City Council approves Salisbury’s first historic landmark

Published 12:00 am Wednesday, May 2, 2018

SALISBURY — The Edgar S. Temple House is now a historic landmark.

The Salisbury City Council voted unanimously Tuesday to adopt the city’s first historic landmark ordinance so that the house, located at 1604 Statesville Blvd., could have that official designation.

City Planner Kyle Harris said the program that authorizes municipalities to designate local historic landmarks is a statewide program but was only adopted by the city last year.

“Salisbury already has five historic districts. That is something Salisbury is known for far and wide. But we actually had not had a landmark designation procedure in place until last year,” Harris said.

Harris defined landmarks as “buildings, structures, sites, areas or objects that are deemed by the local preservation commission … to be of special significance in terms of their historical, pre-historical, architectural or cultural importance.”

Harris said the Edgar S. Temple House fits those criteria because of its architectural integrity and significance. The house is in the Spanish Colonial Revival style, which is rare in Salisbury.

“Spanish mission style is prevalent in Salisbury. However, the Spanish Colonial Revival style — in particular, Spanish Colonial Revival courtyards — are not in other known local examples,” Harris said.

The Temple house features a Spanish clay tile roof and a courtyard in the middle of the U-shaped house.

One of the consequences of having a local historic landmark status, Harris said, is that the property owner becomes eligible to apply for an annual 50 percent decrease on property taxes.

Owners may receive that benefit only if the property’s historic features are maintained.

In order to earn a historic landmark designation, the owners of the Temple house — Larry and Karen Bowyer — had to follow a number of steps, including undergoing a pre-application process with the Historic Preservation Commission and having a survey and research report approved by the State Historic Preservation Office.

“The process to arrive at this point of the local historic designation has been long and arduous,” Larry Bowyer said during the public hearing.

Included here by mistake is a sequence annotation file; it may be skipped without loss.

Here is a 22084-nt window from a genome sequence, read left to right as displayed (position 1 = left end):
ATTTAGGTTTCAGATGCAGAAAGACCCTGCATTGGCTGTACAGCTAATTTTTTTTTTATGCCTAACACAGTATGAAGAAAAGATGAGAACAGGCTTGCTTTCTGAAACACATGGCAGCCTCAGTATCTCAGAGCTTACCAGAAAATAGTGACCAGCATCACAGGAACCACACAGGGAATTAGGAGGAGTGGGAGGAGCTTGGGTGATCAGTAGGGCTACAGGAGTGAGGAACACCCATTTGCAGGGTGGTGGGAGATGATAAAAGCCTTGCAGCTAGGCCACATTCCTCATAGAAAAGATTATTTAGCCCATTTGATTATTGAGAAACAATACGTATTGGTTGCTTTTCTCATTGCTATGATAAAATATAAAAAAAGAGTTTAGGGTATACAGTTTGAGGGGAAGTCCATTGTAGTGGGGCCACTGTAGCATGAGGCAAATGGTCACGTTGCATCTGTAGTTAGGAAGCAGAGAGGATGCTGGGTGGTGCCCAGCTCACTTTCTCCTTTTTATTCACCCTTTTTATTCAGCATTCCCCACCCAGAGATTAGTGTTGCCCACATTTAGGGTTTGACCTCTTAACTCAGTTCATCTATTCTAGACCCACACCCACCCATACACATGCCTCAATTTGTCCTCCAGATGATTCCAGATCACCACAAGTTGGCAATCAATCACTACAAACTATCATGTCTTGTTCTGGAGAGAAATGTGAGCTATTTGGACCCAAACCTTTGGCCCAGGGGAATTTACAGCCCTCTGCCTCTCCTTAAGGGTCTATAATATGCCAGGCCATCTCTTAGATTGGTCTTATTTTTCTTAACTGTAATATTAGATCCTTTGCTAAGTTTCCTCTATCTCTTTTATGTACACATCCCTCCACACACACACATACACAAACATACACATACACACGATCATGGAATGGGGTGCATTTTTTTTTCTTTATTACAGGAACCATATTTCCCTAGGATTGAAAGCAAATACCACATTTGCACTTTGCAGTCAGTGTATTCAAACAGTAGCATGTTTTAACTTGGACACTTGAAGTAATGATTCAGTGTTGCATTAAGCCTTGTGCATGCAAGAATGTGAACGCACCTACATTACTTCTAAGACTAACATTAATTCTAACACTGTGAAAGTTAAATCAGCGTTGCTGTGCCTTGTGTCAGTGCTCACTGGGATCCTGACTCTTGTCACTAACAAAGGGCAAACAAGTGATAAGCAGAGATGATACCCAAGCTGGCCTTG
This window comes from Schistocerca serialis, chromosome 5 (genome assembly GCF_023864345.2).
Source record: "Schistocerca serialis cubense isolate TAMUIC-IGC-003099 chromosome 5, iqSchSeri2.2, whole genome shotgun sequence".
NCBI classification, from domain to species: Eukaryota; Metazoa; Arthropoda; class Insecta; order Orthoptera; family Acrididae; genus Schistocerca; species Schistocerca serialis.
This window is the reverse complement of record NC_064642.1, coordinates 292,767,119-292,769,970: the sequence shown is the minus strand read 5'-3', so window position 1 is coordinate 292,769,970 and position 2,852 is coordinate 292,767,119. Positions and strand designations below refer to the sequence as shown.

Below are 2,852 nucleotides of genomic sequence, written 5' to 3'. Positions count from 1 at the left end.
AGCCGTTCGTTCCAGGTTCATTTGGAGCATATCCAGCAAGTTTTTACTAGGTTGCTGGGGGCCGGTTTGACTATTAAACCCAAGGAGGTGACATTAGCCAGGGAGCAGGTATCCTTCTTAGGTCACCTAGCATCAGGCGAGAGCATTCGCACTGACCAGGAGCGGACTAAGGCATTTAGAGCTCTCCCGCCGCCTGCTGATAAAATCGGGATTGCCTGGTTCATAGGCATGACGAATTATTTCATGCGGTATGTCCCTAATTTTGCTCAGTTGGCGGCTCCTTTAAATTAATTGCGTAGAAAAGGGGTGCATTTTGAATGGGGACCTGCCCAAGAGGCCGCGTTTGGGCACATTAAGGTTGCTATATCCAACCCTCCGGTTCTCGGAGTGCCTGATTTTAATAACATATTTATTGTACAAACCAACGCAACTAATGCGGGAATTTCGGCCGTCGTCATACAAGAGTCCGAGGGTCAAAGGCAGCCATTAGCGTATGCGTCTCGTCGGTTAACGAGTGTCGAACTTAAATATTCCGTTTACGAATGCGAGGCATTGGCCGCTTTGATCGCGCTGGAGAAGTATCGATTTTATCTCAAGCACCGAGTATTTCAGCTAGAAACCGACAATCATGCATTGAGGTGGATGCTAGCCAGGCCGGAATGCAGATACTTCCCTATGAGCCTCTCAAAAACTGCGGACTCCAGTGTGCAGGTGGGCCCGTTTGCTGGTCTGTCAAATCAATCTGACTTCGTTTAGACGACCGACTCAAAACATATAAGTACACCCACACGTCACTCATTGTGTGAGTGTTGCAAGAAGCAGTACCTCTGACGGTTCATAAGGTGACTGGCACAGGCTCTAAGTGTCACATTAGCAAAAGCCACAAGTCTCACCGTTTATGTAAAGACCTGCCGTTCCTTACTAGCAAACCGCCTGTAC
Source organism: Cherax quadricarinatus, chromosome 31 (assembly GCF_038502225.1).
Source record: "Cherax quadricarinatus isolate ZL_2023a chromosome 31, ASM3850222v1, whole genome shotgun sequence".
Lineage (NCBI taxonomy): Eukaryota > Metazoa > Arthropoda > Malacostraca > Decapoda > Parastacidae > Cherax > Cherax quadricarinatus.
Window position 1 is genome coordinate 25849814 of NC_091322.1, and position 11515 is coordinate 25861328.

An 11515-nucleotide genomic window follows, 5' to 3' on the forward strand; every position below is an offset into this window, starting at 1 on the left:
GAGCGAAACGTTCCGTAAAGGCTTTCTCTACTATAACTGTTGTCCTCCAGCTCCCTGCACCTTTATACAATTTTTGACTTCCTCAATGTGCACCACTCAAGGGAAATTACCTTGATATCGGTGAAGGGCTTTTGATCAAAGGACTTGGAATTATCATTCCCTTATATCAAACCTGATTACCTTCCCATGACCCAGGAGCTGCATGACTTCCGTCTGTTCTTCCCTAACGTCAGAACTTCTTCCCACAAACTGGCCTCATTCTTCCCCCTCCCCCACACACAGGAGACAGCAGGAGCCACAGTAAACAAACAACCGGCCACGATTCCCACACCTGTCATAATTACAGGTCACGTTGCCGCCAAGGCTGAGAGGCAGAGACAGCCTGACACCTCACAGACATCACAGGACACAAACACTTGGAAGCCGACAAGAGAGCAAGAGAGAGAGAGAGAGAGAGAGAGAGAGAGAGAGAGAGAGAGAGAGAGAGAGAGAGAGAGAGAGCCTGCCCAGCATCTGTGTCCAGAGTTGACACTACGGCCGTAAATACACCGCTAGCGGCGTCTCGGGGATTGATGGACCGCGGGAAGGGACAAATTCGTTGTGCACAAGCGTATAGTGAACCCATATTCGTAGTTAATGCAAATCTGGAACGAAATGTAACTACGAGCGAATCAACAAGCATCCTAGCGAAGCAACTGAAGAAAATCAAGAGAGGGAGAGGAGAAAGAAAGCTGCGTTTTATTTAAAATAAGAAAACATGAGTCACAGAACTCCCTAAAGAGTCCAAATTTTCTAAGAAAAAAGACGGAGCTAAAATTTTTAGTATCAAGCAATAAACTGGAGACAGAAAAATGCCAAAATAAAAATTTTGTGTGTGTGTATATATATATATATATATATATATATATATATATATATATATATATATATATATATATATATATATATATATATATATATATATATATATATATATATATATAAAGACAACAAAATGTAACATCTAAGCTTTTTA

He said he was “delighted” when Planning Director Janet Gapen announced last year that Salisbury would make a policy change to allow for individual historic properties rather than just historic districts.

“Needless to say, I am pleased that our home is the first property of this category to be presented to the council,” Bowyer said.

Temple’s daughter, Sylvia Temple Boyd, also spoke during the public hearing.

Boyd said she “couldn’t be prouder” of the diligence and hard work the Bowyers put toward the historic designation.

“It truly warms our hearts to have our daddy’s vision over 82 years ago at this time being so appreciated and honored,” Boyd said.

Edgar S. Temple, who died in 1975, was one of Salisbury’s first landscape engineers and built the house in the early 1930s.

Mayor Pro Tem David Post asked whether buildings in one of Salisbury’s five historic districts could also apply for a historic landmark designation and receive a 50 percent property tax decrease.

Harris said they could.

“But I do want to point out that the criteria for designating a property is such that not everyone is going to be eligible,” Harris said.

Harris said the two most important standards properties must meet are historical significance and integrity.

“For example, we have a variety of Queen-Anne-style houses in Salisbury, which means they are not likely to be architecturally distinctive or unique,” Harris said. “Most of the properties you’ll find in our historic districts are beautiful and elegant. But each individual property is not necessarily going to qualify as being a landmark.”

Harris also clarified that the 50 percent reduction in property taxes is not a “prize or reward.”

“It’s something that encourages them to maintain it over time,” Harris said.

The four council members present voted unanimously to approve the historic landmark ordinance for the Temple house. Councilwoman Tamara Sheffield was absent.

Other items on the agenda included:

• The council voted to open a 30-day public input period on the potential renaming of a portion of the greenway in honor of Bill Stanback.

Stanback was a former mayor of Salisbury and was well known for his civic and philanthropic activism.

The council will review the comments next month.

• The council approved a municipal agreement with the North Carolina Department of Transportation regarding sidewalk improvements along Brenner Avenue between Statesville Boulevard and West Horah Street.

The agreement also involves intersection improvements at Link Avenue.

Contact reporter Jessica Coates at 704-797-4222.